Is it just me, or have cranberries been popping up in more and more prepared foods of late? A cheap way to hike up the vitamin content on the package label, perhaps? Yeah, yeah, I could go on about how cranberries are a good source of this, that, and the other thing. Hmph. Google it yourself.

I have this theory, though. I call it the Great Cranberry Conspiracy. I think some rich person stupidly invested in cranberry bogs and is now desperately trying to unload the crop on anyone whom they can strong-arm into taking it. If the Koch brothers, for example, showed up at your corporate door and told you to put cranberries into your pecan chicken or by God, you’ll never work in this industry again, I bet you’d sit up and take notice.

And of course it’s the little people like me who have to suffer the consequences. It’s a cruel and boggy world out there. Eat with caution.

cranberry

[Image credit: finecooking.com]

Government Conspiracy: The Great Oxymoron

I have a basic philosophical difference with someone I love very much. He thinks that large scale governmental, or even global, conspiracies are possible. I on the other hand, think that’s doolally with a capital doo.

I suppose it boils down to which you think is more powerful: government evil or government stupidity. Having worked for the government, I can assure you that it will be stupidity every single time. Oh, they’d like to conspire, believe you me, and sometimes they’ll get away with things for a little while, but they are not capable of that level of organization and overall thought control in the long term.

Governments, after all, are composed of nothing more than masses of individuals, each with their own opinions and moral code. Many like to gossip. Some like to profit from insider information. Some want the spotlight. The vast majority have their eyes glued to the clock, looking forward to going home to their families. And then you have those pesky malcontents and whistle-blowers to contend with.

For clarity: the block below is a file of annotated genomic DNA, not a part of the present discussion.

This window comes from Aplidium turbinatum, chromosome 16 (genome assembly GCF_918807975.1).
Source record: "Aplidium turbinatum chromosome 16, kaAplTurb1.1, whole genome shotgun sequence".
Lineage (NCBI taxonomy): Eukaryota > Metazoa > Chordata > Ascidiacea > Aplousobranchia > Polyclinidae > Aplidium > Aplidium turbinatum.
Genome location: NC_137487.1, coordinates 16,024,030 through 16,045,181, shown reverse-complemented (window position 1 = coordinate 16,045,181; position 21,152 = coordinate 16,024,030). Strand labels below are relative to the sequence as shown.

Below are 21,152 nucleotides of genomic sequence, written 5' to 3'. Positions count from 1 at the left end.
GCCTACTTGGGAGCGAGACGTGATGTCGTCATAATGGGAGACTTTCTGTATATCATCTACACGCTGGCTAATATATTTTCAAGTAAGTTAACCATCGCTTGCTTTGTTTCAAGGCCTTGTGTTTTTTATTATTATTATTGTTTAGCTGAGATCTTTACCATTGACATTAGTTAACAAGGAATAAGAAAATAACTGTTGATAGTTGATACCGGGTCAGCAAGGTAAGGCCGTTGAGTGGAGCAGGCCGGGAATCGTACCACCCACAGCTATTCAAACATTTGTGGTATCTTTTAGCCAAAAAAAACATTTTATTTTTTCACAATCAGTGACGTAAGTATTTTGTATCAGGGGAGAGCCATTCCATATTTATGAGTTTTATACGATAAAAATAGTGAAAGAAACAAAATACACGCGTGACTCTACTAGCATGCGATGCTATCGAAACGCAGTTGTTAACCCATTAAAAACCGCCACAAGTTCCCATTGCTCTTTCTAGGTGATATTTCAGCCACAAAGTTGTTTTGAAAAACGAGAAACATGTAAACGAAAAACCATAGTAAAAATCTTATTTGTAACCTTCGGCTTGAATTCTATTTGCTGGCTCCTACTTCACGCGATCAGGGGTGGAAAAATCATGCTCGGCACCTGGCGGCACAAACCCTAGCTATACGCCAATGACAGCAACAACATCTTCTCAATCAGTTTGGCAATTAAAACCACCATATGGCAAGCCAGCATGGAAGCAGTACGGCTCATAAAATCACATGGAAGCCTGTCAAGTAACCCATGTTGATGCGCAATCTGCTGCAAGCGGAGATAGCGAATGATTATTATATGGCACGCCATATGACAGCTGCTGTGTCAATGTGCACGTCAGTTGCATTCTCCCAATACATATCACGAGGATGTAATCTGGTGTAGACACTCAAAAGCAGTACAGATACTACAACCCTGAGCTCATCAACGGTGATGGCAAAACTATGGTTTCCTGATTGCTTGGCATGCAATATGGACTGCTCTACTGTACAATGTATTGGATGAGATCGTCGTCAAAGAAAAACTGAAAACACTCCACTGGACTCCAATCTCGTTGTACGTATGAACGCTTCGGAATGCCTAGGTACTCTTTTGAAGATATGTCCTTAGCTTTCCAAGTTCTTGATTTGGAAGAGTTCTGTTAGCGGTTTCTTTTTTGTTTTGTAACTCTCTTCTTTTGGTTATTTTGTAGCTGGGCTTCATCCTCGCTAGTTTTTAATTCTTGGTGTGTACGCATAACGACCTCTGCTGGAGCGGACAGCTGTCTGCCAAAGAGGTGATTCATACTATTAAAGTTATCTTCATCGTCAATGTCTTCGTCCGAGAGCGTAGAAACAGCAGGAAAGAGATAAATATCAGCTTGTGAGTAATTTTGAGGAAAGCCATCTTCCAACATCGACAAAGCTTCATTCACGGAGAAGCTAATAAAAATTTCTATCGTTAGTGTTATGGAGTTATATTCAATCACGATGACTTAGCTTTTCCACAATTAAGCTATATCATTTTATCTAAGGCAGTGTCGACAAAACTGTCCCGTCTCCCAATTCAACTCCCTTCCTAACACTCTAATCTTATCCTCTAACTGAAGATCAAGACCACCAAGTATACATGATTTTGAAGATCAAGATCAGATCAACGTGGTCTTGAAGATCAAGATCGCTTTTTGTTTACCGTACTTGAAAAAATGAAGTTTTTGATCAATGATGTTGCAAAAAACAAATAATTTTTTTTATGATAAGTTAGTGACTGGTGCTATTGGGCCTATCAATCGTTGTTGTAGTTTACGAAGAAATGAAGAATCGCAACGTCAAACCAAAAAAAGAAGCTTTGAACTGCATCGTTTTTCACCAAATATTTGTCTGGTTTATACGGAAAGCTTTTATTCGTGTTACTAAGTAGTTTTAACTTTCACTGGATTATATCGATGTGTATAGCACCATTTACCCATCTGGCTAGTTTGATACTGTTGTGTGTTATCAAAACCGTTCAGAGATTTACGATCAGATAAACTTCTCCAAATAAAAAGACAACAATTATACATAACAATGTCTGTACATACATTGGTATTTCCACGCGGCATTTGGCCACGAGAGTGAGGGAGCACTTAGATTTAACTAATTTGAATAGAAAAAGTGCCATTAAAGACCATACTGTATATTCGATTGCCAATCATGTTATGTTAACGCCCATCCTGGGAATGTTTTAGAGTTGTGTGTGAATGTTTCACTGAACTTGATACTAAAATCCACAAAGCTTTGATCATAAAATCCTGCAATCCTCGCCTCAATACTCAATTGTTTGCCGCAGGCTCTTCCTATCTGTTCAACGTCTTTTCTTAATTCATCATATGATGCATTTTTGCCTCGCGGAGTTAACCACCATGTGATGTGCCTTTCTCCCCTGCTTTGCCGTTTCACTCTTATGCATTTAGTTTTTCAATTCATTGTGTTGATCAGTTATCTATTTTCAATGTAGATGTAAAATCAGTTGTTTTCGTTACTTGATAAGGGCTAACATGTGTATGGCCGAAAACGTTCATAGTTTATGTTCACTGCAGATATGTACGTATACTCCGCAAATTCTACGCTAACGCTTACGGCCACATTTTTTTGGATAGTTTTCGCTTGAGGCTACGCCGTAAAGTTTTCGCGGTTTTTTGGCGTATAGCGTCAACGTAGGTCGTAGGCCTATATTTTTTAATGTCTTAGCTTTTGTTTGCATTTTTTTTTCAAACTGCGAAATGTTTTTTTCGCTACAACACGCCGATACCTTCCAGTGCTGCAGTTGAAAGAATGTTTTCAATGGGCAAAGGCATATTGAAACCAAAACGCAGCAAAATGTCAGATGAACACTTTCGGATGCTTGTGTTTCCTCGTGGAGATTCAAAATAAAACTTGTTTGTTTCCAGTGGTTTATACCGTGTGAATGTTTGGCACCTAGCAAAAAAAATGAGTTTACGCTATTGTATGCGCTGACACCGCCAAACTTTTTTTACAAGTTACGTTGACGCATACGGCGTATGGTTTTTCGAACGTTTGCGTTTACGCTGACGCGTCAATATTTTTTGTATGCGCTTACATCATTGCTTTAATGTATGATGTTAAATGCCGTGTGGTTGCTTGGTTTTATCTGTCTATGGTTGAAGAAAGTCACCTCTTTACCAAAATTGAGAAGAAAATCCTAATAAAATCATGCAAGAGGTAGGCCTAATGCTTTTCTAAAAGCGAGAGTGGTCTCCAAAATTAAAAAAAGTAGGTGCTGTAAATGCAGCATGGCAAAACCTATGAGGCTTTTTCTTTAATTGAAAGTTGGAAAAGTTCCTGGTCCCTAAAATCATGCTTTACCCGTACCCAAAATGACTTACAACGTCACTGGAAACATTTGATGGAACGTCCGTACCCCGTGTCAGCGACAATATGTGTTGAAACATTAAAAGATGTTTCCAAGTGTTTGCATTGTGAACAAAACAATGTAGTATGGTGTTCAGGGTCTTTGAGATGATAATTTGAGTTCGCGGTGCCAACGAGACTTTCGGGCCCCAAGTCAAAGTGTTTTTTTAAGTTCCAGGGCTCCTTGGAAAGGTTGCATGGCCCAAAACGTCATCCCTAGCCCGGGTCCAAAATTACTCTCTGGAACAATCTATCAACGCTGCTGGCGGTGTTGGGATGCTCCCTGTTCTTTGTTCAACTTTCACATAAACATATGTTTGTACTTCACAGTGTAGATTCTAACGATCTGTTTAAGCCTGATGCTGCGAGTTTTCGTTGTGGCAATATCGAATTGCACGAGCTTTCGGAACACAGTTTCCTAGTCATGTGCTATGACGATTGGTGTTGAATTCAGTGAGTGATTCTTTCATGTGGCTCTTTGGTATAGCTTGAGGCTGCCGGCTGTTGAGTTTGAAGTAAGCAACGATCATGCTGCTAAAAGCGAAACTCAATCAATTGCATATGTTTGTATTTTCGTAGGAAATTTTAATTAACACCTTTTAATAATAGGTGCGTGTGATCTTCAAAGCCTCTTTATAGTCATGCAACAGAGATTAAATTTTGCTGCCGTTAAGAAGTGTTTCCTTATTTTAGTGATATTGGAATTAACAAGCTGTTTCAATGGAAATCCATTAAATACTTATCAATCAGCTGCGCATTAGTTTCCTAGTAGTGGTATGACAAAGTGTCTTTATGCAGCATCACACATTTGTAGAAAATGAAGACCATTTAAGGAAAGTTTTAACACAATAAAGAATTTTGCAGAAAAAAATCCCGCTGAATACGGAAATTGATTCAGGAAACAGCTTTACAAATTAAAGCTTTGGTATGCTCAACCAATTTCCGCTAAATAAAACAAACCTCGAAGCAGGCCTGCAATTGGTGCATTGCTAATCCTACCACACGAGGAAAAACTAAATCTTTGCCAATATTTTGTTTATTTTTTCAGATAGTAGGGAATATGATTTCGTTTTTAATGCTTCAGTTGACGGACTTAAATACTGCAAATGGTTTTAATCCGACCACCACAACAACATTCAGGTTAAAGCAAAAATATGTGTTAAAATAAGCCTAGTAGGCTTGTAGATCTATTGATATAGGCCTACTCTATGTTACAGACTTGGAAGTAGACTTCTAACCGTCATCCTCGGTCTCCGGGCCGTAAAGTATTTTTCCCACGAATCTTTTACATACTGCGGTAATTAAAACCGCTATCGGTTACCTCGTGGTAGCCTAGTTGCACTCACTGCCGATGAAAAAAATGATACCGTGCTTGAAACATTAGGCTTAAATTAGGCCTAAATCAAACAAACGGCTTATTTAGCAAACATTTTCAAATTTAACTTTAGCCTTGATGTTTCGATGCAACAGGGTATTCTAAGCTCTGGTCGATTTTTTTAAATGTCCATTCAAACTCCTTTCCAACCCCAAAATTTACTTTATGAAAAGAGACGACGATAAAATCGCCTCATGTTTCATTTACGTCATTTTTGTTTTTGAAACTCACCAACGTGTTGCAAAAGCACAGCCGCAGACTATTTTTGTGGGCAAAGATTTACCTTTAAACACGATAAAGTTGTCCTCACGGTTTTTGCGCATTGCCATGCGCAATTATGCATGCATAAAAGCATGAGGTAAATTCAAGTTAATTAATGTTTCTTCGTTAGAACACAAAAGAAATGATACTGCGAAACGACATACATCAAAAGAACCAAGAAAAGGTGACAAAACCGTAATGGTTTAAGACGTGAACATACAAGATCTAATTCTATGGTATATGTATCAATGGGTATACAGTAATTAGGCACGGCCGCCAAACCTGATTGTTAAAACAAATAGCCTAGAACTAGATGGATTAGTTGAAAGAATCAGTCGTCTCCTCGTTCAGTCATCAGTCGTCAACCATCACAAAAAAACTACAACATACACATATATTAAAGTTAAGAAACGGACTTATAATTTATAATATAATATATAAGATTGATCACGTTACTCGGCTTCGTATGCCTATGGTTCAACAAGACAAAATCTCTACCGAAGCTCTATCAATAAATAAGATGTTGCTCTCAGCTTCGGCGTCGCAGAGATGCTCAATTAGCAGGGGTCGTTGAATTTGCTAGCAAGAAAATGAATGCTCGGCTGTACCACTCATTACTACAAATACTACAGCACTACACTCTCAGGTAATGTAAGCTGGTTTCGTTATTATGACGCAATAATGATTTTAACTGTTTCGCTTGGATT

And in this era of social media, camera phones, satellite imagery, and traffic cameras, it’s really rather impossible to hide inconvenient things like the construction of concentration camps and the digging of mass graves.

The truth will out.

To pull off a conspiracy, you have to be certain that every individual involved thinks the way you want them to think and acts the way you want them to act. For the rest of their lives. Think about it. We don’t even have confidence that that can occur for even a few seconds.

Next time you’re at a traffic light, consider this: When the light turns green, every single person in line should be able to instantly accelerate and be perfectly fine. Like train cars, if we all move at the same speed at the same time, we would not crash into each other. But no. We don’t all instantly accelerate. The first one goes, there’s a slight pause, then the next one goes, and so on, to the point where there is a substantial delay if you are at the end of the line. Why is this? Well, duh. We can’t be confident that everyone will have the same reaction speed, the same engine power, and that some doofus isn’t in the middle of texting his girlfriend.  (“I love u, too!” “No! I love u more! <3” )

It’s the same with conspiracies. To think that human beings are automatons who will march in perfect lockstep one hundred percent of the time is to set entirely too much stock in the abilities of the human race. More than two people cannot keep a secret.

My friend has an admirably high opinion of humanity’s ability to function like a colony of bees. I, on the other hand, believe that most of us are just trying to get through life in one piece. Which one of us is more cynical? Hard to say.

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“I have come to the conclusion that my subjective account of my own motivation is largely mythical on almost all occasions. I don’t know why I do things.”

–  J.B.S. Haldane

spy

(Image credit: digitallydownloaded.net)

If I Disagree with You, It’s because You’re Wrong.

When my late sister wanted to push my buttons, she would say, “You have very strong opinions.” For decades, this put me in a place where I could not win. I wanted her approval so much that I’d try not to have strong opinions. I’d try not to have any opinions at all. I’d try to figure out exactly where I was wrong, or bad or crazy. I’d try to change who I was, and I’d fail, and therefore feel even worse about myself.